It is a common misperception that only recent wars have been politically controversial. When the House and Senate voted 69% and 77% respectively in favor of the Iraq War Resolution in 2002, this was not the first time Congress was divided on starting a war. In the summer of 1812, the House and Senate voted with only 61% and 59% in favor of declaring war on Great Britain. The Federalist Party unanimously voted against the war, labeling it “Mr. Madison’s War,” a moniker eerily familiar to those who have lived through a decade of criticism of “Mr. Bush’s War.” The Federalist Party did not survive politically for their “unpatriotism” of opposing what many saw as a victorious war.
When Secretary of State Colin Powell gave his (in)famous presentation to the UN concerning Iraq’s biological weapons production on February 5, 2003, it was not the first time a high-ranking federal official presented misleading information in front a large political body to argue in favor of war. On June 1, 1812, President Madison made a similar presentation in the form of a fiery speech to Congress. In it, he provided statistics that claimed the British had forced at least 6,000 American sailors into indentured service in the Royal Navy.1 These numbers obviously riled up Americans, but subsequent investigations indicated these numbers were inflated.2 The British were prepared to stop such practices, but while their message was en route, America was at war with Great Britain, again.
Critics of Iraq have claimed the United States was unprepared for the war, but again, this was not the first time America went into a war unprepared. In 1812, believing their strength was on land and Britain’s weakness was in Canada, the U.S. began a three-pronged invasion of its northern neighbor, believing they could end the war in a single campaign season. The invasion ended in catastrophic failure, including some of the worst American defeats in history. Conversely, the U.S. was very successful in single frigate actions, capturing a number of British warships and damaging British morale both at home and in the Royal Navy. At the time, the Royal Navy was widely considered the most formidable navy at sea, and the loss of a number of single ship actions between similar sized vessels – at least on paper – caused embarrassment and consternation to the British. The presupposed strengths of America and Britain at the start of the war were, in reality, weaknesses. Their presupposed weaknesses were their strengths.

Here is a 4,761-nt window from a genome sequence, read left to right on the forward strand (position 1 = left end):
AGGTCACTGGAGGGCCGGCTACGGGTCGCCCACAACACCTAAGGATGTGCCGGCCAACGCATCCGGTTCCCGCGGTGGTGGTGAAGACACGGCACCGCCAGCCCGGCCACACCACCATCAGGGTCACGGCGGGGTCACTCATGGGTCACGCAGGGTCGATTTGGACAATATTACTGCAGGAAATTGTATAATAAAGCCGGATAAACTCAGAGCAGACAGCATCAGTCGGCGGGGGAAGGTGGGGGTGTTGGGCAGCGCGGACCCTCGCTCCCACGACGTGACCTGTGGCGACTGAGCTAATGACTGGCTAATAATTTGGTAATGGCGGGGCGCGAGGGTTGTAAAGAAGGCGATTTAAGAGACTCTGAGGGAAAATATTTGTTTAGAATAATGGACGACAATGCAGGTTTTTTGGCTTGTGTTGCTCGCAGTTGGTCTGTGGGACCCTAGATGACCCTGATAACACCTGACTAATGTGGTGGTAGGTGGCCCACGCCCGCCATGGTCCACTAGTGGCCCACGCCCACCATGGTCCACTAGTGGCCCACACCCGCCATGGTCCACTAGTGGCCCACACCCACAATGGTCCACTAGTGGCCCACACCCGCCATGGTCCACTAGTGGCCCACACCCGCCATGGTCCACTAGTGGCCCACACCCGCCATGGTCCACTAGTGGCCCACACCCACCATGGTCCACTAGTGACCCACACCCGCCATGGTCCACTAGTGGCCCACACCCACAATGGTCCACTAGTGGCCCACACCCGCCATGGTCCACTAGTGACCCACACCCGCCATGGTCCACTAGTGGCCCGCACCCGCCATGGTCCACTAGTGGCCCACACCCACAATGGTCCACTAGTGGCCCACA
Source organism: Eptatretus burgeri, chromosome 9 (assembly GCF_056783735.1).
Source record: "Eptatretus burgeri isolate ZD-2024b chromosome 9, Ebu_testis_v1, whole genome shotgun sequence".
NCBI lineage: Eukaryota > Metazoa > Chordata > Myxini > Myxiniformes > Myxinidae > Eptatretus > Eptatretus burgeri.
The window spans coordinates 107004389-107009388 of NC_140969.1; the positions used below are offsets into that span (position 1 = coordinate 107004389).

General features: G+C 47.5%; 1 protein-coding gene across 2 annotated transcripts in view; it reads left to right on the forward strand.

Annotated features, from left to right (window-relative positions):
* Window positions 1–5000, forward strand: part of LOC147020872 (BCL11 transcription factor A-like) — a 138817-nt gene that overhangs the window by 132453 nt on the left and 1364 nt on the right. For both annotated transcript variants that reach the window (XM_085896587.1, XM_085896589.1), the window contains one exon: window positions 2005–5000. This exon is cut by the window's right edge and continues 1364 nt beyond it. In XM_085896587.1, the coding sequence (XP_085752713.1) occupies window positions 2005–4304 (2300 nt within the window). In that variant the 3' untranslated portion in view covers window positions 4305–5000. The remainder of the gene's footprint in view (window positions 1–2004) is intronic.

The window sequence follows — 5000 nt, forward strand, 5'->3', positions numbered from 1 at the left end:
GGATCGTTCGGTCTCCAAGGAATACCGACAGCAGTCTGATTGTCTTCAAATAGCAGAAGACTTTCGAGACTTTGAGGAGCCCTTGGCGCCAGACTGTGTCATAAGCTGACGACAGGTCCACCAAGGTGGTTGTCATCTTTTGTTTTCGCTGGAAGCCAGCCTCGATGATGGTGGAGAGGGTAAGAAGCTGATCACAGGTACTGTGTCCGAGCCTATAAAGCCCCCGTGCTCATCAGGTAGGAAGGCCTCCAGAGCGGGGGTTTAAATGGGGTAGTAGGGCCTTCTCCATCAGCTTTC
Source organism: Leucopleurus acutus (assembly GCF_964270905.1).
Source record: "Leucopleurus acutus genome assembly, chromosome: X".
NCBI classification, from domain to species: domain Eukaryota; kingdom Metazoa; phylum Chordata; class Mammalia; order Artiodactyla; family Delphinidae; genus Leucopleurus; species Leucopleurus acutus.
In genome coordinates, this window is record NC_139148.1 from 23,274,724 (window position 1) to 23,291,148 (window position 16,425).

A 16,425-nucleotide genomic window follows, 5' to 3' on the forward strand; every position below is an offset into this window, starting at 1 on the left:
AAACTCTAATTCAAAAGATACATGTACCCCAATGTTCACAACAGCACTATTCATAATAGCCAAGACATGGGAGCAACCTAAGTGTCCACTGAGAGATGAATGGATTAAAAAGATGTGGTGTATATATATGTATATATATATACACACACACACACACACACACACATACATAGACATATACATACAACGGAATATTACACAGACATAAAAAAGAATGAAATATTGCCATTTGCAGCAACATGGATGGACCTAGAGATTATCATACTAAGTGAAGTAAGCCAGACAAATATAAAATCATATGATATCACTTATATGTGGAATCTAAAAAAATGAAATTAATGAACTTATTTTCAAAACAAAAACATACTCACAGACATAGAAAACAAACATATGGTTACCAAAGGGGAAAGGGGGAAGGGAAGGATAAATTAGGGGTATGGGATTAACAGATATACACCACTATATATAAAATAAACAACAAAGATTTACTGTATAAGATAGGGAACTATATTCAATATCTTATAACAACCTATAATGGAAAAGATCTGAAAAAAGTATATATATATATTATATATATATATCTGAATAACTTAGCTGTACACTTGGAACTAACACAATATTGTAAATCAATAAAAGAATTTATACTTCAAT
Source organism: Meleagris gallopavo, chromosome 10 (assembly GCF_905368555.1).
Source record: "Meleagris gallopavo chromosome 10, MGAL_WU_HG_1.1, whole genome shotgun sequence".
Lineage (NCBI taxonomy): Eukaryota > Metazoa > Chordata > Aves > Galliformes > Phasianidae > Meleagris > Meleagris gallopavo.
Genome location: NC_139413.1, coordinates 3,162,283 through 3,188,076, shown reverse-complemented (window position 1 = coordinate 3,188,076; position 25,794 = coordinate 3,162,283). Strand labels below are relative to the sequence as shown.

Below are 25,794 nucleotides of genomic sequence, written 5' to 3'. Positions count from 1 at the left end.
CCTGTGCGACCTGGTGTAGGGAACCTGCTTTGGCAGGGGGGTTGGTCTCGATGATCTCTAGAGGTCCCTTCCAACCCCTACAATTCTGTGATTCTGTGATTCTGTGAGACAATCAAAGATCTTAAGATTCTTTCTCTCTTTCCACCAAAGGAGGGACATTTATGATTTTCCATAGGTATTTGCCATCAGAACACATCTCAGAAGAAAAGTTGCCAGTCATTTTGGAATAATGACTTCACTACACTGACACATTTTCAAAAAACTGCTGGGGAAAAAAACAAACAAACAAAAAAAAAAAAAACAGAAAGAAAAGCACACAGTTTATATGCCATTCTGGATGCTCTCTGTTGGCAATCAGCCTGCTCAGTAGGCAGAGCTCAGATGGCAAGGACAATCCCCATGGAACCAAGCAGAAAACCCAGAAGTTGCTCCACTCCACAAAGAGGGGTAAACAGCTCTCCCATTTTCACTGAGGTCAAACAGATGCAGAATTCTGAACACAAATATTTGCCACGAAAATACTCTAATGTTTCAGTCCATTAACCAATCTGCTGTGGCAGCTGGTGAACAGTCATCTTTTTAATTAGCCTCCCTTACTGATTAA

America’s inflated sense of its military prowess did not begin with its victories during the world wars; it began with the Revolution and was greatly enhanced by General Andrew Jackson’s overwhelming defeat of the British at the Battle of New Orleans (1815), occurring after the War of 1812 concluded via treaty. Due to the glacial speed of news back then, the diplomatic end to the war coincided with news of Jackson’s victory. Americans wrapped the news of both up in the same discussion, believing that Jackson’s victory was a capstone to their successful efforts to defeat the British in war. It was not.
Some of us were surprised to see how the events of the Iraq War unfolded. Many cited Vietnam as the perfect example of America wildly dashing off to war. Unfortunately, Vietnam remains too close in memory and many still argue over the necessity of the war and the reasons for America’s defeat. The War of 1812, with 200 years of distance, provides an opportunity for some objective reflection. If we all had a firm footing in the history of the War of 1812, we would at least appreciate the precedence for such events as we saw in the past decade.
This is only scratching the surface, as the War of 1812 gave us “The Star-Spangled Banner,” an affirmation of the fundamental belief in American exceptionalism, and sowed the seeds of Manifest Destiny. In other words, the war helped define the character of America that lives on to this day.
And that is why you should care about the War of 1812.
- John R. Elting, Amateurs, to Arms! A Military History of the War of 1812 (New York: Da Capo Press, 1995), 69. [↩]
- In 1813, a committee of the Massachusetts House of Representatives determined that out of 21,060 American sailors employed over the course of 15 years, only 107 impressment instances occurred. James H. Ellis, Ruinous and Unhappy War: New England and the War of 1812 (New York: Algora Publishing, 2009), 55-56. [↩]